The real statement in Aeroplane is made with “Pastichio Medley” a twenty-three minute pastiche consisting of seventy-three riffs, song fragments, and snippets of EVEN MORE material from this period. It doesn’t matter that the medley is basically unlistenable; he needed to show how many more he could have made in addition to the fifty produced! Where anyone else would be pleased as punch to have the success his band had with “Today,” Billy Corgan was on a mission for more. More was more.

While Aeroplane doesn’t have typical construction, it uses its format well. Each disc captures a different mode of the band: down-trodden pop, hard rock, acoustic folk, and sentimental notes. Listening to the discs sequentially feels like everything is built up to that final disc. While it uses media very differently, the overall composition feels very deliberate and traditional.

I hold much adoration for Aeroplane. It captures America’s biggest band at the time, arguably, at the top of the world and giving their best swing. The inspiration I find in Aeroplane is that it shows what someone can achieve with complete confidence and just a bit of a chip on one’s shoulder. I think we can all relate to the situation. You do something well and garner praise for it. You gain some self-esteem (and maybe get a bit punch drunk) and then find you top yourself. You’re on a roll! Every one of us can think of a time like that in our lives and marvel, wondering what was in the water then. Aeroplane is a memento of that time. Like Jordan coming back to the NBA to win a three-peat after already achieving three-peat. He had to show the world, not just that he could, but that he was going to. Bill Corgan shared a similar mindset. Clearly there was something in the water of Chicago during the 90’s.
__________________
"Jihad is the soul of EMF"--Lena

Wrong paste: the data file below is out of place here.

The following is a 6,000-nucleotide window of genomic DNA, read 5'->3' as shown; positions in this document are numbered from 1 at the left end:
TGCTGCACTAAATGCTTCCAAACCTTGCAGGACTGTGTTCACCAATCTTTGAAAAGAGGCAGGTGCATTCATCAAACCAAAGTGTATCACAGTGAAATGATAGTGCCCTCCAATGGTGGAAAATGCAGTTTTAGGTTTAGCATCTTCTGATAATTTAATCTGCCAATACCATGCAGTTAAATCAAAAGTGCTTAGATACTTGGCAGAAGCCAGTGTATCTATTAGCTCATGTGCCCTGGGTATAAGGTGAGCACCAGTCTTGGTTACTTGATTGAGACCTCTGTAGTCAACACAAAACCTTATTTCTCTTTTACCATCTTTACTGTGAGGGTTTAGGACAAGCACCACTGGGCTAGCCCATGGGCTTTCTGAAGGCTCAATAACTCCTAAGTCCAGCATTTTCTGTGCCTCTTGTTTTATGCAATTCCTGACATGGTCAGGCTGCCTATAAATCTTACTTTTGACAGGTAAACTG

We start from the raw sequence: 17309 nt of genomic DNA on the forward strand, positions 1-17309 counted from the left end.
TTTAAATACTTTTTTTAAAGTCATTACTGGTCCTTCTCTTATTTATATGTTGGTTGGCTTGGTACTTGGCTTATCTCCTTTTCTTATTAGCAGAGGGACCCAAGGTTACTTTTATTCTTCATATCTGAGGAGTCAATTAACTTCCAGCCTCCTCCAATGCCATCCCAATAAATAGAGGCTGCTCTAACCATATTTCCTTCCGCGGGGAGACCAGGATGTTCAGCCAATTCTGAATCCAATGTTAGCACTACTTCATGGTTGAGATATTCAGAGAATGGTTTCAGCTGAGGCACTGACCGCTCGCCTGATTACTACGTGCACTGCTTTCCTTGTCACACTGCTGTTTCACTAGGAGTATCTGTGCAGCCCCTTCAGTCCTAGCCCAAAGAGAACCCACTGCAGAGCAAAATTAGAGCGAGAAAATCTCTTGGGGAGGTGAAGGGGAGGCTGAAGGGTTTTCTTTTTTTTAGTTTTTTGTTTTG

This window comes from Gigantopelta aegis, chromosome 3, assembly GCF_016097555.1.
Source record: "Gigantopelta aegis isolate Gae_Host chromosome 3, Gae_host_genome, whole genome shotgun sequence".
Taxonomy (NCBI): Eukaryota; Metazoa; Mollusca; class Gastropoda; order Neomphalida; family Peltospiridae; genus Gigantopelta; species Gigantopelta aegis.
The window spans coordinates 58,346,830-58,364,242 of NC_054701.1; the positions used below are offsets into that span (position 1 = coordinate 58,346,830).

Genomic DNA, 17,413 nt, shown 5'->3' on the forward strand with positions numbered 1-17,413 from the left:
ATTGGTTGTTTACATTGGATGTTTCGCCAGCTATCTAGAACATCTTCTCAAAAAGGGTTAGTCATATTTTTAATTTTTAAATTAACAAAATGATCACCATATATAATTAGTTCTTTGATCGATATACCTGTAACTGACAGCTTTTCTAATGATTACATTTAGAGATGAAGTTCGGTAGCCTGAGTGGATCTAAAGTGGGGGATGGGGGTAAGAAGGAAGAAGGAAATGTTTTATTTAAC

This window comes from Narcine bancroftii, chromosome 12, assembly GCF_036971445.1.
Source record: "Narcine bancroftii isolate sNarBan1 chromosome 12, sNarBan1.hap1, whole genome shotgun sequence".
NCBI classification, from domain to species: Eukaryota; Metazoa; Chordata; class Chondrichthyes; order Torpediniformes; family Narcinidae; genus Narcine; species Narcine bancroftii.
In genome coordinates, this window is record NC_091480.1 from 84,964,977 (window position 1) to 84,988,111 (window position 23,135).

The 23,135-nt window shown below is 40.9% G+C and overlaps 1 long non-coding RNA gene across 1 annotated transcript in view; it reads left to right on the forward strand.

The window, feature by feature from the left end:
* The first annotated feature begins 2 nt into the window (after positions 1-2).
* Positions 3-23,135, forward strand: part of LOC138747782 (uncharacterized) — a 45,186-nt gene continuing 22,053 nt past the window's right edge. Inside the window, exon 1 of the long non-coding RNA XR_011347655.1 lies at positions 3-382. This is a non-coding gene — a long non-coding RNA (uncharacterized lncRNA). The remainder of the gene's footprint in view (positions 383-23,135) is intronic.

Tokyo Jihad is offline   Reply With Quote
Old 2011.04.11, 11:56 PM   #38
deadgrandma
Senior Member
 
deadgrandma's Avatar
 
Join Date: Nov 2010
Posts: 4,809
deadgrandma knows what you did last summerdeadgrandma knows what you did last summerdeadgrandma knows what you did last summer
Default

Originally Posted by Tokyo Jihad View Post
(My stupid list's introduction here)
#16: The Aeroplane Flies High

Cheating? The last time I compiled a list like, this I included the Smashing Pumpkins single box set. Though I don’t believe I shared the list with anyone, I felt so saucy to include it. And why not? In this day and age everyone just lumps the five discs that make up The Aeroplane Flies High as a single album in their mp3 player. Back when I was first spending time with the collection, I burned it all onto a 2 disc set. Who didn’t? I’m further backed up by the set charting at #42 on the Billboard album list and it being the spiritual successor to the band’s previous B-side collection, Pisces Iscariot. As far as I’m concerned, it’s an album, if an unorthodox one.

Billy Corgan is a quantitative guy. Reportedly, he often cites how many copies his records have sold, how much money they’ve generated. He likes metrics. After breaking through with Siamese Dream, never the meek Billy Corgan wanted to secure his rock star status. He told the rock world he wasn’t just going to follow up with another good record – he had TWO good records worth of material to release. Not just that, but then supplement that with a companion piece consisting of 22 remaining songs that didn’t make the 28 track album. He pushed out an amazing amount of songs in a relatively short time. This time, the metric used was sheer quantity of content. That is what you call confidence.

The real statement in Aeroplane is made with “Pastichio Medley” a twenty-three minute pastiche consisting of seventy-three riffs, song fragments, and snippets of EVEN MORE material from this period. It doesn’t matter that the medley is basically unlistenable; he needed to show how many more he could have made in addition to the fifty produced! Where anyone else would be pleased as punch to have the success his band had with “Today,” Billy Corgan was on a mission for more. More was more.